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When her father leaves and her Mother passes away soon after, Finch can’t help feeling abandoned. Now she’s stuck living with her stepfather and his new wife. They’re mostly nice, but they don’t believe the one true thing Finch knows herself: that she’s a girl, even though she was born in a boy’s body.

Thankfully, she had Maddy, a neighbor and animal rescuer who accepts her for who she it. Finch helps Maddy care for a menagerie of lost and lonely creatures, including a scared, stray dog who needs a family and home as much as Finch does. As she earns the dog’s trust, Finch realizes she must also learn to trust the people in her life—even if they are the last people she expected to love her and help her to be her true self.

“No matter their gender identity, young readers will identify with Finch’s struggle to find the relationships she needs to heal her grief and to be who she knows she is in a sometimes scary world. Finch discovers, in her struggle to find the support she needs after her loving mother dies, that forcing the connections we think we need can make us miss the special ones we already have. Finch’s story is Higher Power of Lucky meets Shiloh.”―Tim Capehart, children’s librarian and head of youth services at Dayton Metro Library, author of Shadowangel and Summer Stranger than Fiction, and two-time Newbery Medal selection committee member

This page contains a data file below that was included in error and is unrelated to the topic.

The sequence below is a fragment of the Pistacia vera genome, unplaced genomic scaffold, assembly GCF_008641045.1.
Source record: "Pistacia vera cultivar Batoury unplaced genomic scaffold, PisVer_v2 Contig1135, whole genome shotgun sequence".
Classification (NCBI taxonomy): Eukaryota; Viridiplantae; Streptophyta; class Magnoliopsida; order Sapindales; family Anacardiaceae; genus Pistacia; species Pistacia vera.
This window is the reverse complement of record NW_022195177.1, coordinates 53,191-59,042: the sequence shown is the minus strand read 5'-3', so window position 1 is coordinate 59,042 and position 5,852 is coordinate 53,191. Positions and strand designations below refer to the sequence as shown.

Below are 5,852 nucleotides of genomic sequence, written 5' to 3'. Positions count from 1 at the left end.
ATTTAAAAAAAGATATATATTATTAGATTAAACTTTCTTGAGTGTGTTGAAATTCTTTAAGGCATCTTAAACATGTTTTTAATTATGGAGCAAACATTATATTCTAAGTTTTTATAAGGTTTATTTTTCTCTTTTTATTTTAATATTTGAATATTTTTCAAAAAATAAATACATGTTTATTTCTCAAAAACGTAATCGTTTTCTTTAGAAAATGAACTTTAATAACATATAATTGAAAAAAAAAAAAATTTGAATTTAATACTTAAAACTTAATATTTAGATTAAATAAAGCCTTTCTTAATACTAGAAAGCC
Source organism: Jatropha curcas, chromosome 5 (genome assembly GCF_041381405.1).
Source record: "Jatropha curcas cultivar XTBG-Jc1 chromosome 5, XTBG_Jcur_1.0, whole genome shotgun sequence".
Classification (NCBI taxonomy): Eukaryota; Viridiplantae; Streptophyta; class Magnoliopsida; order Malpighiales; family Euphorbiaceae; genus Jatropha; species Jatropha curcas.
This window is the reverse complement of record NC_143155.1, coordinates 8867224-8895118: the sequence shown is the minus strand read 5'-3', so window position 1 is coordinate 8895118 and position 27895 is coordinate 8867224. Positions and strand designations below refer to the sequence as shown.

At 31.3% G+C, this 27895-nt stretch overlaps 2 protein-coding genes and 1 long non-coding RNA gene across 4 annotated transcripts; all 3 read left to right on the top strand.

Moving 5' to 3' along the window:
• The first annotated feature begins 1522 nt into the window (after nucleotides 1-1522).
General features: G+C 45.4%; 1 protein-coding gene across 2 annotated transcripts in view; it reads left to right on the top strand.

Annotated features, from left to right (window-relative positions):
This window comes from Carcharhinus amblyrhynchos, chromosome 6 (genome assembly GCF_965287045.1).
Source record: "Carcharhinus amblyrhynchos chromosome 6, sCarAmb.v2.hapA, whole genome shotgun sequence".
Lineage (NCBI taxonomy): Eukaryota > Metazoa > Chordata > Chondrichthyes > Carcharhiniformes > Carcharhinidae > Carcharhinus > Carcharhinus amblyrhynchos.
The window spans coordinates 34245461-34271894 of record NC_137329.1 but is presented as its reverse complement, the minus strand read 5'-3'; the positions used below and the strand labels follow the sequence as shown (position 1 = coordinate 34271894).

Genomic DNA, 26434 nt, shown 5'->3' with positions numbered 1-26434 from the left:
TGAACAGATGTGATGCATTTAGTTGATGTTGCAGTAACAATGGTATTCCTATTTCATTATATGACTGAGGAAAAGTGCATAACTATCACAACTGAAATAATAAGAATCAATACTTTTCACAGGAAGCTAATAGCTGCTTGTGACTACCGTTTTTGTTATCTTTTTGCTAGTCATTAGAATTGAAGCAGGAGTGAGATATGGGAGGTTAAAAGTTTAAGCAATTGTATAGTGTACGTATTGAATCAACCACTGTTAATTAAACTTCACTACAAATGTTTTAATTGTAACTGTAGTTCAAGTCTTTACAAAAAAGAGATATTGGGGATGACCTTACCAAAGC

Finch, the hero of Rorby's sixth book, is a plucky kid on the cusp of puberty, fighting to claim her identity before hormones lock her into manhood. Unfortunately, she is underage, and under the control of a hyper-masculine stepfather and a conservative stepmother. We watch as she figures her way out, with the help of an understanding neighbor and two brave friends.

There's a dog, too, with as tough a story as Finch's. And that's what I love about Rorby's books: if you help an animal, the good deed rebounds onto the giver. I expect that's the way it works in real life, too.

I laughed and I wept. I longed to take the dog Ben home and to take Finch clothes shopping. There are many children who feel different and maybe don't have a neighbor like Maddy or friends like Sherri and Gabe. But they have this book. Norma Watkins